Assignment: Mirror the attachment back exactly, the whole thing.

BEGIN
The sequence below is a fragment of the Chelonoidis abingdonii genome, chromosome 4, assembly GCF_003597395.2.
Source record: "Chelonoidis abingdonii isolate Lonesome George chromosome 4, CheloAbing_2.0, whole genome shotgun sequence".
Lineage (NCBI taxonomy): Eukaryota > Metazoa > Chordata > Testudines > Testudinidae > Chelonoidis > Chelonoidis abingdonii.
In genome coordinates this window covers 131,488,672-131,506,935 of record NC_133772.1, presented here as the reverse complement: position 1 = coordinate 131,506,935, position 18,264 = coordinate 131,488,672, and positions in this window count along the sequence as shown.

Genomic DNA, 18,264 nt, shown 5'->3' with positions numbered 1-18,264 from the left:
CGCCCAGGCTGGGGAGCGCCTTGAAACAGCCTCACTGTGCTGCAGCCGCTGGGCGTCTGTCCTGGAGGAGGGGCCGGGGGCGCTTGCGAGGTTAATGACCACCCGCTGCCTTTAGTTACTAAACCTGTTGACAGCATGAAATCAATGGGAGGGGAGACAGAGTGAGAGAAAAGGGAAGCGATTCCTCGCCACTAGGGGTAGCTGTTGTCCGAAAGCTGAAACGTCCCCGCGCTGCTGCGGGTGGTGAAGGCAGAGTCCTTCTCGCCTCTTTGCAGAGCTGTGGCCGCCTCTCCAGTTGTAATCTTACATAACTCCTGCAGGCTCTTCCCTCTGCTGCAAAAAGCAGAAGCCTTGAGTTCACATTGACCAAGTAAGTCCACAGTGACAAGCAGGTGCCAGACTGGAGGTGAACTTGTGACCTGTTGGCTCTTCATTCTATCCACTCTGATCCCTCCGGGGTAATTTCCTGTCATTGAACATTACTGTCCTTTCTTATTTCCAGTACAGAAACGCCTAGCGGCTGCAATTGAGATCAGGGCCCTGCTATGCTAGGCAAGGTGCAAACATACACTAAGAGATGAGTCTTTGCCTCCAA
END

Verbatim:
The sequence below is a fragment of the Chelonoidis abingdonii genome, chromosome 4, assembly GCF_003597395.2.
Source record: "Chelonoidis abingdonii isolate Lonesome George chromosome 4, CheloAbing_2.0, whole genome shotgun sequence".
Lineage (NCBI taxonomy): Eukaryota > Metazoa > Chordata > Testudines > Testudinidae > Chelonoidis > Chelonoidis abingdonii.
In genome coordinates this window covers 131,488,672-131,506,935 of record NC_133772.1, presented here as the reverse complement: position 1 = coordinate 131,506,935, position 18,264 = coordinate 131,488,672, and positions in this window count along the sequence as shown.

Genomic DNA, 18,264 nt, shown 5'->3' with positions numbered 1-18,264 from the left:
CGCCCAGGCTGGGGAGCGCCTTGAAACAGCCTCACTGTGCTGCAGCCGCTGGGCGTCTGTCCTGGAGGAGGGGCCGGGGGCGCTTGCGAGGTTAATGACCACCCGCTGCCTTTAGTTACTAAACCTGTTGACAGCATGAAATCAATGGGAGGGGAGACAGAGTGAGAGAAAAGGGAAGCGATTCCTCGCCACTAGGGGTAGCTGTTGTCCGAAAGCTGAAACGTCCCCGCGCTGCTGCGGGTGGTGAAGGCAGAGTCCTTCTCGCCTCTTTGCAGAGCTGTGGCCGCCTCTCCAGTTGTAATCTTACATAACTCCTGCAGGCTCTTCCCTCTGCTGCAAAAAGCAGAAGCCTTGAGTTCACATTGACCAAGTAAGTCCACAGTGACAAGCAGGTGCCAGACTGGAGGTGAACTTGTGACCTGTTGGCTCTTCATTCTATCCACTCTGATCCCTCCGGGGTAATTTCCTGTCATTGAACATTACTGTCCTTTCTTATTTCCAGTACAGAAACGCCTAGCGGCTGCAATTGAGATCAGGGCCCTGCTATGCTAGGCAAGGTGCAAACATACACTAAGAGATGAGTCTTTGCCTCCAA